CIA Director Mike Pompeo made a top-secret visit to North Korea over Easter weekend as an envoy for President Donald Trump to meet with that country’s leader, Kim Jong Un, according to two people with direct knowledge of the trip.
The extraordinary meeting between one of Trump’s most trusted emissaries and the authoritarian head of a rogue state was part of an effort to lay the groundwork for direct talks between Trump and Kim about North Korea’s nuclear weapons program, according to the two people, who requested anonymity because of the highly classified nature of the talks.
The clandestine mission, which has not previously been reported, came soon after Pompeo was nominated to be secretary of state.
“I’m optimistic that the United States government can set the conditions for that appropriately so that the president and the North Korean leader can have that conversation will set us down the course of achieving a diplomatic outcome that America so desperately — America and the world so desperately need,” Pompeo told the Senate Foreign Relations Committee last week during his confirmation hearing.
Speaking at his Mar-a-Lago resort in Florida on Tuesday, Trump appeared to allude to the extraordinary face-to-face meeting between Kim and Pompeo when he said the United States has had direct talks with North Korea “at very high levels.” The president didn’t elaborate.
Trump said that he would sit down with Kim probably in early June, if not sooner.
Pompeo has taken the lead on the administration’s negotiations with Pyongyang. His meeting with Kim marks the highest-level meeting between the two countries since 2000, when then-Secretary of State Madeleine Albright met with Kim Jong Il, the current leader’s father, to discuss strategic issues. Director of National Intelligence James Clapper Jr. visited the country in 2014 to secure the release of two American captives and met with a lower-level intelligence official.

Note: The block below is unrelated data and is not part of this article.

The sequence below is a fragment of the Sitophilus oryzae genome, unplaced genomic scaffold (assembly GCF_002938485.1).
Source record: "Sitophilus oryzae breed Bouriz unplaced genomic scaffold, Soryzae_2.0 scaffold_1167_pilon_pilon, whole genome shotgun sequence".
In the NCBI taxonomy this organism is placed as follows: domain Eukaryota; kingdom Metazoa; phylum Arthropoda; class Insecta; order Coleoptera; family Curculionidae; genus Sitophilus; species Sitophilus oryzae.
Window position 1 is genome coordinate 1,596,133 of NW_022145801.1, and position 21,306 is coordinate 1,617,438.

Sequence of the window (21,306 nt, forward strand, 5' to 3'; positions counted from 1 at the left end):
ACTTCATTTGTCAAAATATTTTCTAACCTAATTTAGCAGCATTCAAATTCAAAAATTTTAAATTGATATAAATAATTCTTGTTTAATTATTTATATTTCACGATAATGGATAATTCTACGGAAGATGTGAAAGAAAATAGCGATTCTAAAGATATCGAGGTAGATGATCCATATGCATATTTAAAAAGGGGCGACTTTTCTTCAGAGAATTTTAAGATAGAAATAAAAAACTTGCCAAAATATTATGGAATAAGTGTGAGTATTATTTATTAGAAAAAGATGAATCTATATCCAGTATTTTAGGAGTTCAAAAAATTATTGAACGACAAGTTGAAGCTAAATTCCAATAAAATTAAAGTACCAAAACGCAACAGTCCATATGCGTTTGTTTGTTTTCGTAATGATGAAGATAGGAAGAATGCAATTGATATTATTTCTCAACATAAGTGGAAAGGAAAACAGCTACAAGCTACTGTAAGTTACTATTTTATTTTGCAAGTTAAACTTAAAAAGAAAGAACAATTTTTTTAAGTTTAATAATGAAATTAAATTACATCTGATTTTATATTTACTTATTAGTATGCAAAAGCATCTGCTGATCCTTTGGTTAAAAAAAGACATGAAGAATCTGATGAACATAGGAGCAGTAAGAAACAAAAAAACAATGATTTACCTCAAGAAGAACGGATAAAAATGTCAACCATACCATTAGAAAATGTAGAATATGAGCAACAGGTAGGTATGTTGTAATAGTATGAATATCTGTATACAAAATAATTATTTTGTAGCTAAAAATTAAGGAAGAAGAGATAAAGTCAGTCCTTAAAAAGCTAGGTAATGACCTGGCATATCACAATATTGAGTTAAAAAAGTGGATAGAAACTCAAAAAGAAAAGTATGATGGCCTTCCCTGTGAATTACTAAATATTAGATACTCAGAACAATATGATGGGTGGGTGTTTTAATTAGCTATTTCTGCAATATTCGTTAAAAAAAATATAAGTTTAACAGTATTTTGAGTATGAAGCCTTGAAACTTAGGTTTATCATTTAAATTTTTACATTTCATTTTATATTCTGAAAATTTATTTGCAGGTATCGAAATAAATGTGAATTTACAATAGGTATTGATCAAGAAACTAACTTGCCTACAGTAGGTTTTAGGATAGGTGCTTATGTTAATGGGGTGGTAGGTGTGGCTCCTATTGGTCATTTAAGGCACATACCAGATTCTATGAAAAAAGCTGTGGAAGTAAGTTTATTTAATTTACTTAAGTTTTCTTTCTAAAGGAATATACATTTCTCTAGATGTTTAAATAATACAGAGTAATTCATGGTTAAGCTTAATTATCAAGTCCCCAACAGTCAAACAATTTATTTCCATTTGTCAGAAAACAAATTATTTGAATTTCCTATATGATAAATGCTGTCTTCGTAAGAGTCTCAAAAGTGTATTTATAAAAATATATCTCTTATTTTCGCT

The CIA declined to comment. The White House also declined to comment, saying it would not discuss the CIA director’s travels. The North Korean government also declined to comment.
About a week after Pompeo’s trip to North Korea, U.S. officials said that officials there had directly confirmed that Kim was willing to negotiate about potential denuclearization, according to administration officials, a sign that both sides had opened a new communications channel ahead of the summit meeting and that the administration believed North Korea was serious about holding a summit.
“We have had direct talks at very high levels, extremely high levels with North Korea,” Trump said Tuesday during a bilateral meeting with Japanese Prime Minister Shinzo Abe at Mar-a-Lago, his winter resort.
Trump did not elaborate. The United States has no diplomatic relations with North Korea, but U.S. diplomats have visited and Washington has used several quiet channels to communicate with Pyongyang.
“North Korea is coming along,” Trump said. “South Korea is meeting and has plans to meet to see if they can end the war, and they have my blessing on that.”